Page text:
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The Social Origins of Language

By Daniel Dor

Presents a new theoretical framework for the origins of human language and sets key issues in language evolution in their wider context within biological and cultural evolution


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Preposition Placement in English: A Usage-Based Approach

By Thomas Hoffmann

This is the first study that empirically investigates preposition placement across all clause types. The study compares first-language (British English) and second-language (Kenyan English) data and will therefore appeal to readers interested in world Englishes. Over 100 authentic corpus examples are discussed in the text, which will appeal to those who want to see 'real data'


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Free Access 4 You

Free access to several Brill linguistics journals, such as Journal of Jewish Languages, Language Dynamics and Change, and Brill’s Annual of Afroasiatic Languages and Linguistics.


Academic Paper


Title: Generating example contexts to help children learn word meaning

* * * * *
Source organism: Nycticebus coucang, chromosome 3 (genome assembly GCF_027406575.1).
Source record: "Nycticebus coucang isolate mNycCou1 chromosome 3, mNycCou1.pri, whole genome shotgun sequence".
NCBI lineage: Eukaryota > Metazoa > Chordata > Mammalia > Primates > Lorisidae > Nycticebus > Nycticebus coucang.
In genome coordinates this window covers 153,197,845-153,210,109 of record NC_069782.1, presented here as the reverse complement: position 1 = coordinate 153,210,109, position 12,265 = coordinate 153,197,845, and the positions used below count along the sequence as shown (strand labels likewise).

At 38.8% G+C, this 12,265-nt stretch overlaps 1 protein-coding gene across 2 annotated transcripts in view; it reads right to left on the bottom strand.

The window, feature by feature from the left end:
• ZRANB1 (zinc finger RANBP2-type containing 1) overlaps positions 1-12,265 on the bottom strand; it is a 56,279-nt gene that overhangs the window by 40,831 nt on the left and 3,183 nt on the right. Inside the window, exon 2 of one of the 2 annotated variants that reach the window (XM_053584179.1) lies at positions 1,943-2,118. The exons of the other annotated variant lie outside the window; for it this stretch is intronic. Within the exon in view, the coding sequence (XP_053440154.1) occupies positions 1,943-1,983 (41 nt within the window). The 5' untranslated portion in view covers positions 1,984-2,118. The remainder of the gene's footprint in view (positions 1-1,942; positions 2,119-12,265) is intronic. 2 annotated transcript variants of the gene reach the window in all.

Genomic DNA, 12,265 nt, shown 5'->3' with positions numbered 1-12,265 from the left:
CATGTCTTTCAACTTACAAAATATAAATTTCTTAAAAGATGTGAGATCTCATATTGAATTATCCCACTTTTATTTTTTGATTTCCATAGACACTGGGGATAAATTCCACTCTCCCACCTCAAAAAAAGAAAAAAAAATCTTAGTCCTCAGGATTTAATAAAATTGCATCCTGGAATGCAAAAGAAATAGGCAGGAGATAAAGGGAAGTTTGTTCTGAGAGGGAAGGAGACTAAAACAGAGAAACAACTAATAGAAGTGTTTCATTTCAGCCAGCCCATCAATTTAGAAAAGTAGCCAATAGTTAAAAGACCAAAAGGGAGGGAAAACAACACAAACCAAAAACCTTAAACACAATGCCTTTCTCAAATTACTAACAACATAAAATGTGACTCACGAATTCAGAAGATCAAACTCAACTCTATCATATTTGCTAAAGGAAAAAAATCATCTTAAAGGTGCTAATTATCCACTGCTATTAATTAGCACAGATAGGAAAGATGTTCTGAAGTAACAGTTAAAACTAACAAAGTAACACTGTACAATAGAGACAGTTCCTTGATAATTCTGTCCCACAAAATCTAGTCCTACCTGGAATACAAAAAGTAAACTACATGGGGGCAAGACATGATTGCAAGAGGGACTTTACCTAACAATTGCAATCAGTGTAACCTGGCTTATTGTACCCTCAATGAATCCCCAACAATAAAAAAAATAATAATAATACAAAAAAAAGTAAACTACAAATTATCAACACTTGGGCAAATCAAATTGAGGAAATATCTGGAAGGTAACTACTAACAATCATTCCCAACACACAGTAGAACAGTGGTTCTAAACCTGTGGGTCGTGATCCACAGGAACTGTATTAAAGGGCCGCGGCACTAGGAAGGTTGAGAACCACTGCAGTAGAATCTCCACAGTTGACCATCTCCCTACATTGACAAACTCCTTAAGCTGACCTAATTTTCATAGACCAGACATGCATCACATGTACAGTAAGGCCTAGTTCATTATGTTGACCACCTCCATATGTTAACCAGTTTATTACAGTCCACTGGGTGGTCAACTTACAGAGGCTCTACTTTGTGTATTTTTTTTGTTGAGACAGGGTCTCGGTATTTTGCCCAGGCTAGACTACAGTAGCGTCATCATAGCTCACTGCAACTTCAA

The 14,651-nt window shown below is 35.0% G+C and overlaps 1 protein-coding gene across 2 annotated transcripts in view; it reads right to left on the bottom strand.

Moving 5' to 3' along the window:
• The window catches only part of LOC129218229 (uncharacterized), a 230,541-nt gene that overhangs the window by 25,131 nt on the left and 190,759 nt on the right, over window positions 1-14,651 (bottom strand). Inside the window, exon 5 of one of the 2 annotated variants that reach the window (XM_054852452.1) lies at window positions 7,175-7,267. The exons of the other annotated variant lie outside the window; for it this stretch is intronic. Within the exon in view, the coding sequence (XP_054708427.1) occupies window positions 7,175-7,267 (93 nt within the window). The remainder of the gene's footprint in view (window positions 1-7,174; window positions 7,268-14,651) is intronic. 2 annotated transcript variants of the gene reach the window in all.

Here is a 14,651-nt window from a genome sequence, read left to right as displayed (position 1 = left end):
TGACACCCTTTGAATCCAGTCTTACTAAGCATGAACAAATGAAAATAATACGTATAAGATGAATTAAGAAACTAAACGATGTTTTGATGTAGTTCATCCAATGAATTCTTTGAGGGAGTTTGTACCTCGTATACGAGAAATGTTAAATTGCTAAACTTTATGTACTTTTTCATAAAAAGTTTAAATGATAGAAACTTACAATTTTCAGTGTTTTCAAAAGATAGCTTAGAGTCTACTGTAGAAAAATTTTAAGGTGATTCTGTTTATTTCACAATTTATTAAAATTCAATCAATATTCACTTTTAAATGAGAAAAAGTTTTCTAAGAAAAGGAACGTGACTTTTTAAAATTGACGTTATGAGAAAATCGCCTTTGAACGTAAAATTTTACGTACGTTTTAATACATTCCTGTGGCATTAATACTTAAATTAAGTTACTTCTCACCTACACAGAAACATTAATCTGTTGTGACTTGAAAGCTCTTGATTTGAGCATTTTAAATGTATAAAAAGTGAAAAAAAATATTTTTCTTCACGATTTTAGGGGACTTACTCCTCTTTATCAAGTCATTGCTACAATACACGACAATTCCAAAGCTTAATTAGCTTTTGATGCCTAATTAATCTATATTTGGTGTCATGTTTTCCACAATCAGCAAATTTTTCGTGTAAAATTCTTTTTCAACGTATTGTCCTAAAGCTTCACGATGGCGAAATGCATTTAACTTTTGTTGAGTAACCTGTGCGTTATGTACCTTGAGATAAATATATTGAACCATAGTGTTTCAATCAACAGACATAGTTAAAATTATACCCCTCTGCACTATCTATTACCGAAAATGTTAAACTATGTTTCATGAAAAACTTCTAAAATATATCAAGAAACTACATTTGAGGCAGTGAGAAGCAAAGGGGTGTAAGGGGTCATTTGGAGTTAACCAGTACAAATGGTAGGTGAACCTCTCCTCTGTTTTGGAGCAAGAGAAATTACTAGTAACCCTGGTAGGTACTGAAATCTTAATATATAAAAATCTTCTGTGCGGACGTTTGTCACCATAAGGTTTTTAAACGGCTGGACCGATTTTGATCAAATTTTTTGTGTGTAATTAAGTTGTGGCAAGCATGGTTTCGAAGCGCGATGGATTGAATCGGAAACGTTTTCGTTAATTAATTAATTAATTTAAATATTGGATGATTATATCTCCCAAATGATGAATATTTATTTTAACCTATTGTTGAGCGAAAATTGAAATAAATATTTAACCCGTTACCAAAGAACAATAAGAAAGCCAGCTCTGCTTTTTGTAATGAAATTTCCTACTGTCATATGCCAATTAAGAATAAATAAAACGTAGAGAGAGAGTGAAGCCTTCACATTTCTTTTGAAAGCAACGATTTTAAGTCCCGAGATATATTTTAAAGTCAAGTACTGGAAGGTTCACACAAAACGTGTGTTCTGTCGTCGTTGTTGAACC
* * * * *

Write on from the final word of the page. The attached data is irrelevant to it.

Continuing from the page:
Author: Liu Liu
Institution: Google Pittsburgh
Author: Jack Mostow
Institution: Carnegie Mellon University
Author: Gregory S. Aist
Email: click here to access email
Homepage: http://www.gregoryaist.com
Linguistic Field: Computational Linguistics
Abstract: This article addresses the problem of generating good example contexts to help children learn vocabulary. We describe VEGEMATIC, a system that constructs such contexts by concatenating overlapping five-grams from Google's N-gram corpus. We propose and operationalize a set of constraints to identify good contexts. VEGEMATIC uses these constraints to filter, cluster, score, and select example contexts. An evaluation experiment compared the resulting contexts against human-authored example contexts (e.g., from children's dictionaries and children's stories). Based on rating by an expert blind to source, their average quality was comparable to story sentences, though not as good as dictionary examples. A second experiment measured the percentage of generated contexts rated by lay judges as acceptable, and how long it took to rate them. They accepted only 28% of the examples, but averaged only 27 seconds to find the first acceptable example for each target word. This result suggests that hand-vetting VEGEMATIC's output may supply example contexts faster than creating them manually.

CUP at LINGUIST

This article appears in Natural Language Engineering Vol. 19, Issue 2, which you can read on Cambridge's site or on LINGUIST .



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